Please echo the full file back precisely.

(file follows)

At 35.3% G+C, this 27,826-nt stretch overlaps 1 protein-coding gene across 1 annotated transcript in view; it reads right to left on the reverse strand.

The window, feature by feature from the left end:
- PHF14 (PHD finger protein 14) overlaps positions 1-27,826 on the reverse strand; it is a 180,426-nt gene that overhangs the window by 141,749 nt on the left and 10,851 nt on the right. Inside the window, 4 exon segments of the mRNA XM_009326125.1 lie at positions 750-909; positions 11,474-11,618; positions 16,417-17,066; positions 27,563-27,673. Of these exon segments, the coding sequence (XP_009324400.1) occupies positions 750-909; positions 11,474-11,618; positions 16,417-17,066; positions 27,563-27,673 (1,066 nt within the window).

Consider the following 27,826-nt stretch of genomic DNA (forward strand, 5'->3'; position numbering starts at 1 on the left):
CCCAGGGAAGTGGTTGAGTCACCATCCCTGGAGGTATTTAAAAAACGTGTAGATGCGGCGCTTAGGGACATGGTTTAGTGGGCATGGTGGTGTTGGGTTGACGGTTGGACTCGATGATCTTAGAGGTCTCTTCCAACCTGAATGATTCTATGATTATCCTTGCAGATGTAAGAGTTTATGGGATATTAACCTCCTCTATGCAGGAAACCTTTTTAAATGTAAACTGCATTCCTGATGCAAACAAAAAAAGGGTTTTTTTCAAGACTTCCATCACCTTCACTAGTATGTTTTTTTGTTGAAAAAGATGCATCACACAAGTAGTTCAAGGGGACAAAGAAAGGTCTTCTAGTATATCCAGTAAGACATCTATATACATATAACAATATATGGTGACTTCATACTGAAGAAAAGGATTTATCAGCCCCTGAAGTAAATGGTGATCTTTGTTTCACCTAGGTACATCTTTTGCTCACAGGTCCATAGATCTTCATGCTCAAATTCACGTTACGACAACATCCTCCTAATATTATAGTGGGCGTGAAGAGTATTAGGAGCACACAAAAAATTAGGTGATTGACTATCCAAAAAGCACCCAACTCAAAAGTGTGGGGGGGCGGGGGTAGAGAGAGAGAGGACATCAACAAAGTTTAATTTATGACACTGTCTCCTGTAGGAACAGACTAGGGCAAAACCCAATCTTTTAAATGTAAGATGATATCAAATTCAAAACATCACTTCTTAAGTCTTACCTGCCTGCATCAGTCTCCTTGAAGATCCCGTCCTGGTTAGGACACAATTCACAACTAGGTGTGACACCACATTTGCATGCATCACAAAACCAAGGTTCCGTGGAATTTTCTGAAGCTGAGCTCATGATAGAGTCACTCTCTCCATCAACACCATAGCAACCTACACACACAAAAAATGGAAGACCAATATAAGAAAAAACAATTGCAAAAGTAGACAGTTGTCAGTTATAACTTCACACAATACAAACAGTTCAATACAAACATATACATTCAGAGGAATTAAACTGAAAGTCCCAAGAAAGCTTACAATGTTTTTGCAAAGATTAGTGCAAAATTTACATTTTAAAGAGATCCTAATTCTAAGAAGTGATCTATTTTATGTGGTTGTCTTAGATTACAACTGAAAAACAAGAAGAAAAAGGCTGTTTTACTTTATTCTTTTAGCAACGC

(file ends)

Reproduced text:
At 35.3% G+C, this 27,826-nt stretch overlaps 1 protein-coding gene across 1 annotated transcript in view; it reads right to left on the reverse strand.

The window, feature by feature from the left end:
- PHF14 (PHD finger protein 14) overlaps positions 1-27,826 on the reverse strand; it is a 180,426-nt gene that overhangs the window by 141,749 nt on the left and 10,851 nt on the right. Inside the window, 4 exon segments of the mRNA XM_009326125.1 lie at positions 750-909; positions 11,474-11,618; positions 16,417-17,066; positions 27,563-27,673. Of these exon segments, the coding sequence (XP_009324400.1) occupies positions 750-909; positions 11,474-11,618; positions 16,417-17,066; positions 27,563-27,673 (1,066 nt within the window).

Consider the following 27,826-nt stretch of genomic DNA (forward strand, 5'->3'; position numbering starts at 1 on the left):
CCCAGGGAAGTGGTTGAGTCACCATCCCTGGAGGTATTTAAAAAACGTGTAGATGCGGCGCTTAGGGACATGGTTTAGTGGGCATGGTGGTGTTGGGTTGACGGTTGGACTCGATGATCTTAGAGGTCTCTTCCAACCTGAATGATTCTATGATTATCCTTGCAGATGTAAGAGTTTATGGGATATTAACCTCCTCTATGCAGGAAACCTTTTTAAATGTAAACTGCATTCCTGATGCAAACAAAAAAAGGGTTTTTTTCAAGACTTCCATCACCTTCACTAGTATGTTTTTTTGTTGAAAAAGATGCATCACACAAGTAGTTCAAGGGGACAAAGAAAGGTCTTCTAGTATATCCAGTAAGACATCTATATACATATAACAATATATGGTGACTTCATACTGAAGAAAAGGATTTATCAGCCCCTGAAGTAAATGGTGATCTTTGTTTCACCTAGGTACATCTTTTGCTCACAGGTCCATAGATCTTCATGCTCAAATTCACGTTACGACAACATCCTCCTAATATTATAGTGGGCGTGAAGAGTATTAGGAGCACACAAAAAATTAGGTGATTGACTATCCAAAAAGCACCCAACTCAAAAGTGTGGGGGGGCGGGGGTAGAGAGAGAGAGGACATCAACAAAGTTTAATTTATGACACTGTCTCCTGTAGGAACAGACTAGGGCAAAACCCAATCTTTTAAATGTAAGATGATATCAAATTCAAAACATCACTTCTTAAGTCTTACCTGCCTGCATCAGTCTCCTTGAAGATCCCGTCCTGGTTAGGACACAATTCACAACTAGGTGTGACACCACATTTGCATGCATCACAAAACCAAGGTTCCGTGGAATTTTCTGAAGCTGAGCTCATGATAGAGTCACTCTCTCCATCAACACCATAGCAACCTACACACACAAAAAATGGAAGACCAATATAAGAAAAAACAATTGCAAAAGTAGACAGTTGTCAGTTATAACTTCACACAATACAAACAGTTCAATACAAACATATACATTCAGAGGAATTAAACTGAAAGTCCCAAGAAAGCTTACAATGTTTTTGCAAAGATTAGTGCAAAATTTACATTTTAAAGAGATCCTAATTCTAAGAAGTGATCTATTTTATGTGGTTGTCTTAGATTACAACTGAAAAACAAGAAGAAAAAGGCTGTTTTACTTTATTCTTTTAGCAACGC